How IUDs Work

Rittenhouse Women’s Wellness Center currently offers the following IUD’s: Liletta, Kyleena, and Paraguard

We also offer the birth control implant: Nexplanon

Read this article from to understand what an IUD is, how they work, and what is the same about all of them!

Let’s start by looking at what hormonal and non-hormonal IUDs have in common:

  • They work. Really, really well. Both IUDs are ranked among the most effective birth control methods you could use, up there with having your tubes tied.
  • They’re safe. Pretty much anyone who wants to prevent pregnancy could use an IUD. And, to be clear, “pretty much anyone” DOES include people who have never given birth. (Bedsider’s article IUDs are A-OK will tell you more about how IUDs are safe for most people with a uterus—whether they’ve had a baby or not.) And we can add that IUDs are often safe for people with medical conditions that rule out other types of birth control.
  • They’re small. All the IUDs on the U.S. market are T-shaped, and the T itself is about as thick as a tampon string. The different IUDs vary slightly in size, but all are smaller than an Apple Watch.
  • They are affordable, especially in the long run. At present, insurers are required to cover IUDs with no out-of-pocket costs, so if you have health insurance, you should be home free. If you have to pay for an IUD up-front, it can seem expensive, but if you use it for at least a year, it is actually cheaper than most other forms of birth control. A clinic may be able to help you pay for an IUD in installments.
  • They are easy to start using. You can usually have the IUD inserted at your first visit to your health care provider. In most cases, having an IUD inserted takes about 60 seconds total.
  • An IUD will work for a long time, but you can stop using it any time you like. All five IUDs are FDA-approved to use for at least 3 years. Sklya is approved for up to 3 years of use; Mirena Kyleena are approved for up to 5 years; LILETTA is approved for up to 6 years; and Paragard is approved for up to 10 years. In practice though, LILETTA and Mirena have been found to be effective for 7 years and Paragard for 12 to 20 years. If you want to have an IUD removed sooner though, you can. Your provider should remove it for you if you want it removed. And whenever you do have the IUD removed, your chance of getting pregnant goes back to what is normal for you right away.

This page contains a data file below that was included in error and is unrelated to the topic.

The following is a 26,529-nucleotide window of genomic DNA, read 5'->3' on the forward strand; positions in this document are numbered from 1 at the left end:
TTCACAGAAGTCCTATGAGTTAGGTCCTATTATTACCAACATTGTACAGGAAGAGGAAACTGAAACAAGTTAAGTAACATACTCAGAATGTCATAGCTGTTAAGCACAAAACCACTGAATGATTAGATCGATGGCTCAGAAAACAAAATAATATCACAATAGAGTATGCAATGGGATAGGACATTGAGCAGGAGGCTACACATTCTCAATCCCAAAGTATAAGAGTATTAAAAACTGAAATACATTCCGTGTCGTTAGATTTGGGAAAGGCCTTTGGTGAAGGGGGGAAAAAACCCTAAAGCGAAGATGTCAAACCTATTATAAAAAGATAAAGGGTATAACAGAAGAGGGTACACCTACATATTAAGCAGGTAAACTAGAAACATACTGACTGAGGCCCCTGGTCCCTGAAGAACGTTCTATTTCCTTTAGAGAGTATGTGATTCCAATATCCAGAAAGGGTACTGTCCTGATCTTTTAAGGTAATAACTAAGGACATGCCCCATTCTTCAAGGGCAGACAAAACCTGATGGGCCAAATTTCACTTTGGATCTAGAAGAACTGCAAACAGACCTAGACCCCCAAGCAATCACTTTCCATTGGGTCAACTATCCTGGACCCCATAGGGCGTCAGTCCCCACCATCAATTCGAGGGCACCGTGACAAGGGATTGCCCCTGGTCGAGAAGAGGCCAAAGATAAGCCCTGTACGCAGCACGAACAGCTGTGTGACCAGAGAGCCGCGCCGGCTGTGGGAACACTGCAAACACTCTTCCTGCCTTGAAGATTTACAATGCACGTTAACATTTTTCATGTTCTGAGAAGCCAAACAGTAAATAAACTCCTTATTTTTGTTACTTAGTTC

• IUDs DON’T prevent sexually transmitted infections (STIs). Condoms and internal condoms (as well as dental dams, depending on what kind of sex you’re having) are still the only game in town for that.

How are the hormonal IUDs different?

All the hormonal IUDs prevent pregnancy by releasing a very small amount of a progestin hormone called levonorgestrel each day. The progestin acts locally in the uterus to prevent pregnancy. Compared to folks using the pill and some other hormonal methods, those using hormonal IUDs have much less hormone in their blood. Hormonal IUDs don’t contain estrogen, so they typically have fewer hormonal side effects than methods that do contain estrogen.

Many people who start using a hormonal IUD have irregular bleeding for the first 3-6 months after placement. This bleeding is usually more like spotting—light and not painful. But you may not be able to predict your periods for the first several months, so wear black underwear! After 6 months, some hormonal IUD users get very light periods or no period at all. Because of the different amounts of hormone, a woman using each IUD has a different chance of her period going away after one year: 20% for Mirena, 12% for Kyleena, and 6% for Skyla. If not having a period every month would make you sick to your stomach worrying that you’re pregnant, you might prefer a non-hormonal IUD.


1632 Pine Street
Philadelphia, PA 19103
Phone: 215-735-7992
Fax: 215-735-7991


Monday – Friday:  8am – 8pm

Saturday: 9am – 2pm

Sunday: Closed

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